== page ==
How to Draw Frogs and Toads

Understanding frog anatomy and structure will both help you observe and be able to draw what you see. Study and look for these important anatomical details in photographs and live frogs to help you learn how to draw frogs and toads. Frogs that are adapted for jumping will have a prominent sacral hump on their backs.

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As you make your preliminary sketch, align the eyes and the contours of the sacral hump. Click on the first image to enlarge and see the relationship of the preliminary lines to the compleated drawing.

Understanding the skeleton

There are four characteristics of the frog skeleton that are helpful for artists.

  1. The broad head has limited mobility and relatively no neck.
  2. The forelegs are internally rotated so that the toes point toward each other.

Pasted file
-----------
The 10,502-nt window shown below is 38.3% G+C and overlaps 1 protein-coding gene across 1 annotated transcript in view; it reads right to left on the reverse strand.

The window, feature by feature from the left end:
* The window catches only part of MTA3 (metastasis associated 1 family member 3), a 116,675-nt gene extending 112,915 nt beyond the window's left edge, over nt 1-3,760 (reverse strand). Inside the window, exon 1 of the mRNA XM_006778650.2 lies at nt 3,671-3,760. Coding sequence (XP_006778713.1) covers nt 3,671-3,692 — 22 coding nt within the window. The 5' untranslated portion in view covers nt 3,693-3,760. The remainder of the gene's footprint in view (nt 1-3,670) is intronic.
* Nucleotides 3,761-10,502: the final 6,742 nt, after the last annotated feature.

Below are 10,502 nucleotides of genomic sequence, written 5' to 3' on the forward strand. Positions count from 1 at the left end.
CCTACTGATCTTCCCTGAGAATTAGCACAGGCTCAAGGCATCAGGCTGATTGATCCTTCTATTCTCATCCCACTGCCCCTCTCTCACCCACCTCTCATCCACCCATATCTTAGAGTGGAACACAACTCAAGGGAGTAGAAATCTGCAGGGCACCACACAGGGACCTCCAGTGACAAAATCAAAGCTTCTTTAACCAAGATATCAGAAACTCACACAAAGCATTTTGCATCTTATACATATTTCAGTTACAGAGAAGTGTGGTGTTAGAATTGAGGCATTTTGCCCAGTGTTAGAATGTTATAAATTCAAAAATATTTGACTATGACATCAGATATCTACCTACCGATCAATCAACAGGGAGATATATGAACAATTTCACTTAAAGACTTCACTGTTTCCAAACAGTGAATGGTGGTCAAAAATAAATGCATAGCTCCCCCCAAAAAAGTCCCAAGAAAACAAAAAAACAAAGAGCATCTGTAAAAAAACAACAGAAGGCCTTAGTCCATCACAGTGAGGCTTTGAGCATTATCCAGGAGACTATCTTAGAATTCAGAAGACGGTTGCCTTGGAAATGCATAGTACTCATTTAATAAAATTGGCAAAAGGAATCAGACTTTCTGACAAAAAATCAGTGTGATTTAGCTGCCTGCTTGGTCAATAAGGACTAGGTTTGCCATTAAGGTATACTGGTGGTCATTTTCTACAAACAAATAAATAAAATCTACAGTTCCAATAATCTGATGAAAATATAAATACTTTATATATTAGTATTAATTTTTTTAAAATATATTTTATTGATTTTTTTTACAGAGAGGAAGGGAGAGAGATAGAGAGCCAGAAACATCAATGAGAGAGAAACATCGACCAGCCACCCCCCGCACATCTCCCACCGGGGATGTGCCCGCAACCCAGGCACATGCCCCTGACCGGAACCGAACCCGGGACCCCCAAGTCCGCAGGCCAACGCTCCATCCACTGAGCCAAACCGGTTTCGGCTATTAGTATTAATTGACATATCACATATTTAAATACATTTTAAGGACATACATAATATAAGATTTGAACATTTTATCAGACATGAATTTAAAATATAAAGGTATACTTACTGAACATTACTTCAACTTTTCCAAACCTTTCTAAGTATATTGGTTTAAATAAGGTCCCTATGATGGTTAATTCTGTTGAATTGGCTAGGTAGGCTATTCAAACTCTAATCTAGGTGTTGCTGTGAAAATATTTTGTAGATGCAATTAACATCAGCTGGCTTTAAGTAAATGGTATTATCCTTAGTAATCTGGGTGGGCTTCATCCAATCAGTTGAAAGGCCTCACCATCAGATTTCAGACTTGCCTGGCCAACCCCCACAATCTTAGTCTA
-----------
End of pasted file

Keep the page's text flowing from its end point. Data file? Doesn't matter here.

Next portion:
3. The pelvis is elongated and hinged at the spine. This is what causes the sacral hump.
  4. The tarsus of the hind leg is well articulated and makes a distinctive angle before the webbed toes.

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Toad skin is covered with large warts. These are skin glands, not the result of a virus and are not contagious). The parotid gland is a large protective poison gland behind the eye and above the eardrum. Toads are less adapted to jumping and have shorter back legs.

toad faces blue gland

To suggest the skin texture, add a highlight on top of each wart. If it is surrounded by a dark ring, make the ring a little larger on the near side as the wart will partly block the view of the far side.

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